“You have to think laterally about what you do and the outcomes you're working towards – that'll make it easier for you to find more funding matches.”
Think beyond dollars
Some grants provide mentorship, guidance and other support, not just money. This extra support might help you make the most of your grant, or it could help in other ways – upskilling your members, or helping you put better systems in place.
Westpac Foundation’s Community Grants, for instance, include valuable non-financial support.
“Each Community Grant recipient is matched with a Westpac Group ambassador. We’ve had ambassadors help create websites, apps and marketing and communication plans for fundraising events. For many of these organisations, resources and time are often limited, so having the support and advice of their ambassadors can make a huge difference,” Susan Bannigan explains.
Address how your group would use this type of support to help make your application stronger.
Allow plenty of time, and double check your application
When we asked Kathy Richardson, Executive Director at Our Community, for her top tip for people new to the grant application process, she generously gave us five. At the start of the process, she says, as well as making sure you read the guidelines (the first tip on her list), allow yourself plenty of time.
“As soon as you become aware of a grant opportunity note the timeframes and make a list of all of the things you will need to do and collect before you'll get to the point where you can click ‘submit’ – then give yourself twice as much time as you think you will need. Grant applications are a lot of work and you have to give yourself the best possible shot at being successful.”
Tip number three was to set up a grants template. “The information you collect the first time you apply for a grant you're going to reuse every time you apply for another one so store it all in the one spot and label it properly so it's easy to find. Keep a copy of your applications as well so you can copy and paste, where possible.”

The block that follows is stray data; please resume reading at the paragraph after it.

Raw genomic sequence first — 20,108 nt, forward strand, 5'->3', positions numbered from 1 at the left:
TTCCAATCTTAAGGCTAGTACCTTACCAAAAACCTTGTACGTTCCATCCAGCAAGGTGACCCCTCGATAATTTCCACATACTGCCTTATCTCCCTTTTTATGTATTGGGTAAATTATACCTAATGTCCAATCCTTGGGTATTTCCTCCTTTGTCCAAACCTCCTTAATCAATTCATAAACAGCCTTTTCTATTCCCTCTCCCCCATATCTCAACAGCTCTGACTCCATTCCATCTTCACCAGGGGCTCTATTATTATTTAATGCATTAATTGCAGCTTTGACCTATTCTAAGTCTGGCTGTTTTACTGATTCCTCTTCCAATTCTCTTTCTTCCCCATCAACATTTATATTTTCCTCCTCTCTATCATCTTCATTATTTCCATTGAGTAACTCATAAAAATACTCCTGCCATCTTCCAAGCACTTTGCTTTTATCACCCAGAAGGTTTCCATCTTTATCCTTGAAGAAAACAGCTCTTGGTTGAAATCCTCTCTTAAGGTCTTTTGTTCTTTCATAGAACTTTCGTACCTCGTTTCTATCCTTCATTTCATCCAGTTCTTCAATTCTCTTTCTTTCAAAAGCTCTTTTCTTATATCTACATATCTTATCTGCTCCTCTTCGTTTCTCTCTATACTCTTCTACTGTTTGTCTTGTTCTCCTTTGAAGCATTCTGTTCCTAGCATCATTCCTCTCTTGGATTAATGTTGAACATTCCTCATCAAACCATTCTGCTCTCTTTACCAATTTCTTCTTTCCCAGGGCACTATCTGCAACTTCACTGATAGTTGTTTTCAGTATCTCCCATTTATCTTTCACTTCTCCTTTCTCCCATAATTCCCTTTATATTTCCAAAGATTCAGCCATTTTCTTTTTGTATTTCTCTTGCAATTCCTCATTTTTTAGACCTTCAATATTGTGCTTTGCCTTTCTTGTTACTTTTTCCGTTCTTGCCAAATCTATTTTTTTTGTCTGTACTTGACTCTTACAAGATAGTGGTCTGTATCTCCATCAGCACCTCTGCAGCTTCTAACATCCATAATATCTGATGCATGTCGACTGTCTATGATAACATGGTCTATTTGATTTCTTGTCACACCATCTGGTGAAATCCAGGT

Number four: “Get someone who knows nothing about your organisation or your project to read over your application form before you send it in. They'll help you get rid of jargon and clarify concepts that may seem obvious to you but may not be clear to the person reading your application.”
And finally, “Let someone else do the hard work for you! There are tens of billions of dollars in grants given out across Australia each year and it's not going to be possible for you to keep on top of it all without some help.” The Funding Centre, which is part of One Community, built it’s own database for just this purpose. “Our grants database lists all of these grants and allows you to sort them according to your profile, and get alerts when a new opportunity presents itself. It's the best $85 you'll ever spend.”
Build a relationship
Don’t be afraid to pick up the phone if you’ve got a question about the application process. If an organisation provides a number for queries about grants, that means they’re happy to hear from you, and it can help start a good relationship and improve your chances of getting a grant. Likewise, if you are awarded a grant, stay in touch. Grantmakers are happy to hear how their funds have helped.
Not sure where to start?
Here are some good websites that can help you find grants and write your applications:
- The Commonwealth Government’s Community Grants Hub, including guidance on how to prepare a government grant application and effectively address selection criteria and a list of current grant opportunities.
- The Funding Centre’s Grants Help Centre links to the Centre’s Help Sheets on topics such as grant-seeking basics, how to apply a “gender lens” to your work, and assigning a value to your volunteer labour (something you might need to include in a grant application). Membership includes access to other material, and the searchable grants database, which includes more than 3300 listings.
- Social Ventures Australia’s Information for Ventures page has links to a wide range of training and support sources, funding and grant opportunities, crowdfunding platforms and more.
- Philanthropy Australia’s How to seek funding page includes tips and links. There’s also a fee-based membership which gives access to a list of grant-making organisations (more useful for charitable organisations, since most trusts and philanthropic foundations can only fund organisations with Deductible Gift Recipient status) and other resources.
“I feel a real sense of community and purpose when contributing in my local area,” one Nabo volunteer said in a recent survey. If, like them, you’re making a difference in your community, a grant could be just what your group needs. Good luck!